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Creative Nonfiction

I'm already pouting as I climb the metal stairs into the seen-better-days jungle jalopy. It's where I want to be, but not what I'll be able to do. Legally they can't let me zip line with a cast. 

The driver points out a pair of alligators half submerged in the tropical creek running by the side of our trekking path. Someone else points out a couple of deer not 20 feet from the gators but barely visible in the undergrowth. The gators start to move, are they ready for a quick dinner? Soundlessly the deer disappear.

My pout is merely a narrow disappointment now. Having talked the staff of Wild Florida into allowing me to get on the safari jalopy to view the zip liners and photograph them, the tugboat of my persistence kicks in.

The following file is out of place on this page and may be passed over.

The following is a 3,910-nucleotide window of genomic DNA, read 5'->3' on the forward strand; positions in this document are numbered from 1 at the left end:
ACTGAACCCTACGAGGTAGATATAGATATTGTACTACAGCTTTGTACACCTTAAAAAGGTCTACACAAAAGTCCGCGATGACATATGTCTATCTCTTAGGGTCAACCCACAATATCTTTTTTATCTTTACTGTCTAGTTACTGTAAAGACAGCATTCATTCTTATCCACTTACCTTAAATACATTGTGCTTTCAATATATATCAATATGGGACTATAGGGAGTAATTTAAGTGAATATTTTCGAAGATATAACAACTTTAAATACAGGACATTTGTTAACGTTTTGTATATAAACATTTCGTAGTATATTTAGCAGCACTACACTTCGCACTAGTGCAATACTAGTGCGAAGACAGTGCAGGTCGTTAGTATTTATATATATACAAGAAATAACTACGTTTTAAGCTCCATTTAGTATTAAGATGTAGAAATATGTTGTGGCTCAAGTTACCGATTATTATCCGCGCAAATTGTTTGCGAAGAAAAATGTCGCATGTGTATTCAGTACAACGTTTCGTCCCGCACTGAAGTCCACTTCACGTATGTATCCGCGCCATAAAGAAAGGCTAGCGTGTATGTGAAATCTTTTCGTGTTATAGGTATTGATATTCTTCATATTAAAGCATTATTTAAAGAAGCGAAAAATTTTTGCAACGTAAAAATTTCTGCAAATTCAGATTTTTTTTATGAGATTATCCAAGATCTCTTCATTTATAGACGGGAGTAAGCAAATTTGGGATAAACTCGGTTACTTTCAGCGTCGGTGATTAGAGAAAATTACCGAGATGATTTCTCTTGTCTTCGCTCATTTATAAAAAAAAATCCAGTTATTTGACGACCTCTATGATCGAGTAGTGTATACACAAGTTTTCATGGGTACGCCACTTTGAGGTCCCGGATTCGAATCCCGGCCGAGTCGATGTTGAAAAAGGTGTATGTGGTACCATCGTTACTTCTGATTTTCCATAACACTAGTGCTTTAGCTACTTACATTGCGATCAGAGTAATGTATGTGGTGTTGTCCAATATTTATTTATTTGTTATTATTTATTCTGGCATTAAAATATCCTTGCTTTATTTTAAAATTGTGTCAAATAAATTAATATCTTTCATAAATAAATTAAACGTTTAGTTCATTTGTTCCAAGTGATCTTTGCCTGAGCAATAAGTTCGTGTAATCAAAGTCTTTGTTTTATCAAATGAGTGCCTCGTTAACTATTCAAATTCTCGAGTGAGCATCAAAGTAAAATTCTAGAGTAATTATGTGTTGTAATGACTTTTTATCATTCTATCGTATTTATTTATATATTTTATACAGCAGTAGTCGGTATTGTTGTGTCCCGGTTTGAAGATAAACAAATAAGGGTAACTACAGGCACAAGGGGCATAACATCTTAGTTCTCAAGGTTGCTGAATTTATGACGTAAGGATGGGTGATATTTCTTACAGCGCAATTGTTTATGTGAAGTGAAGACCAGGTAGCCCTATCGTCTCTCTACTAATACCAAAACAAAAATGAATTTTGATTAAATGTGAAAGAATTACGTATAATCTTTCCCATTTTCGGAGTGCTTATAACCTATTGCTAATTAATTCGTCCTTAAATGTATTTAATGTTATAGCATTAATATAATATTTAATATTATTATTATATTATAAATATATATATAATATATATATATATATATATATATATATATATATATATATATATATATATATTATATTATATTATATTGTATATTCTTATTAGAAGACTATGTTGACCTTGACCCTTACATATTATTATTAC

I address the driver in a joking manner, "There's only one tiny little minute part of me that isn't in perfect health for the zip lines. What if you don't see my cast? I won't tell anyone..."

She laughs, shakes her head emphatically no, hits a few bumps in the dirt track, raising her voice to tourist tenor, so that the other dozen people can hear, "See that field over there? That's the unicorn grazing meadow. There are three. See if you can spot them."

Before the words are fully out of her mouth, I chime in, "I see four. How could you miss that light green one? Just because it's so camouflaged? You are out here every day. You should know there are four..."

Repartee is set. The bait is succulent. Irrefutable. And I'm on a roll.

As we arrive at the chickee set up with the zip lining gear, I spot the leader of our group gathering together those with blue armbands, including husband Wayne. I join them, left arm dangling well behind my back.

"Where's your armband? Don't you want to go?"

A touch of my now-false pout returns, "They won't let me. Of course I want to go! I'm perfectly capable. I will put my left arm under my jacket and tie it there. No one will see!"

"Maybe.”(I let in a touch of excitement, both in my voice and my heart) Have you asked the driver Heather? She's the one in charge."


"I have..."

"She said no?"